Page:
Wednesday, March 16, 2016

September 27, 1939: Hitler Decides to Invade France

Wednesday 27 September 1939

September 27, 1939: Polish troops in Warsaw.
German Military Operations: The Polish government in Warsaw concludes a cease-fire agreement with the Germans surrounding the city. All fighting ends as the two sides negotiate capitulation terms.

German High Command: With the lightning campaign in Poland concluded, and given the collaboration of the Soviet Union, Hitler decides that it is time to plan the Wehrmacht's next step. He tells his three service commanders (Hermann Goering of the Luftwaffe, Admiral Raeder of the Kriegsmarine, and General von Brauchistsch of the Heer) that it is his "unalterable will" that the army quickly invades France. His plan is to bypass the French Maginot Line along the German border by violating the neutrality of the low countries with the forces at hand. The invasion is to take place within weeks, with an initial start date of 15 October 1939.

The plan later acquires the operational code "Fall Gelb" (Plan Yellow). The enterprise is extremely sketchy and will require elaborate planning and study. The service chiefs are both pessimistic and offended, as the tradition of the German state heretofore has been for the head of state to assign an objective and the General Staff to fill in all of the details, including timing and strategy. OKH Chief of Staff Franz Halder tells his boss, Walther von Brauchitsch, that he will resign in protest, but the latter talks him out of it. The military experts are fully aware of the thin breadth of the Wehrmacht, which only has been re-arming for about five years and requires more arms and training to reach full effectiveness. Hitler, though, is a gambler and feels that the Generals are "cowards." Their caution reinforces his growing dislike bordering on hatred of the Generals as a class.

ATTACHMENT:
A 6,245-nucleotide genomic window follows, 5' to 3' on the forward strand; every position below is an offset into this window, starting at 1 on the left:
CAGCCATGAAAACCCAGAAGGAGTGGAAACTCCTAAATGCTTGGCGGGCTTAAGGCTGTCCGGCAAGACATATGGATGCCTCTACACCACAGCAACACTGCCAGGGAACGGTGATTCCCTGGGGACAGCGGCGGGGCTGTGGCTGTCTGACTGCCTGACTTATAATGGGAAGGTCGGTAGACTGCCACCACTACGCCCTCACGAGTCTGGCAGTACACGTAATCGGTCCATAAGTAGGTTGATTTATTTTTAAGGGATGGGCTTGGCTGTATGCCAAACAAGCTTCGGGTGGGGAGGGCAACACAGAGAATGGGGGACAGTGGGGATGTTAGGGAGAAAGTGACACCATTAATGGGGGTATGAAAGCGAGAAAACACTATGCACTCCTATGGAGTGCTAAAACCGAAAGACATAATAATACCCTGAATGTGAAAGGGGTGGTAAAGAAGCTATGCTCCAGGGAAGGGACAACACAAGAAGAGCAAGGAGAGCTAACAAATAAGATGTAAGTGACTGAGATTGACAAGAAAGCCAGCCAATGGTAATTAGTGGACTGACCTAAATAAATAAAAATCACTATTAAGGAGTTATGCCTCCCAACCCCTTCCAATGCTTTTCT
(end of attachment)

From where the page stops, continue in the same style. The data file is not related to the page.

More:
This is the first instance of Hitler unilaterally deciding on extremely risky military ventures or strategy on his own initiative. It will become a standard occurrence. Sometimes the ventures will work out well, other times they will be disastrous. Fall Gelb will remain at the top of the priority list throughout the autumn.

Hitler confers with Keitel, Halder and von Brauchitsch, here on the occasion of the last's 60th birthday in 1941.

September 1939

September 1, 1939: Invasion of Poland
September 2, 1939: Danzig Annexed
September 3, 1939: France, Great Britain Declare War
September 4, 1939: First RAF Raid
September 5, 1939: The US Stays Out
September 6, 1939: Battle of Barking Creek
September 7, 1939: Polish HQ Bugs Out
September 8, 1939: War Crimes in Poland
September 9, 1939: The Empire Strikes Back
September 10, 1939: The Germans Break Out
September 11, 1939: Battle of Kałuszyn
September 12, 1939: The French Chicken Out
September 13, 1939: The Battle of Modlin
September 14, 1939: Germany Captures Gdynia
September 15, 1939: Warsaw Surrounded
September 16, 1939: Battle of Jaworów
September 17, 1939: Soviets Invade Poland
September 18, 1939: Lublin Falls
September 19, 1939: Germans, Soviets Hook Up
September 20, 1939: the Kraków Army Surrenders
September 21, 1939: Romania Convulses
September 22, 1939: Joint Soviet-German Military Parade
September 23, 1939: The Panama Conference
September 24, 1939: The Luftwaffe Bombs Warsaw
September 25, 1939: Black Monday for Warsaw
September 26, 1939: Warsaw on the Ropes
September 27, 1939: Hitler Decides to Invade France
September 28, 1939: Warsaw Capitulates
September 29, 1939: Modlin Fortress Falls
September 30, 1939: Graf Spee on the Loose


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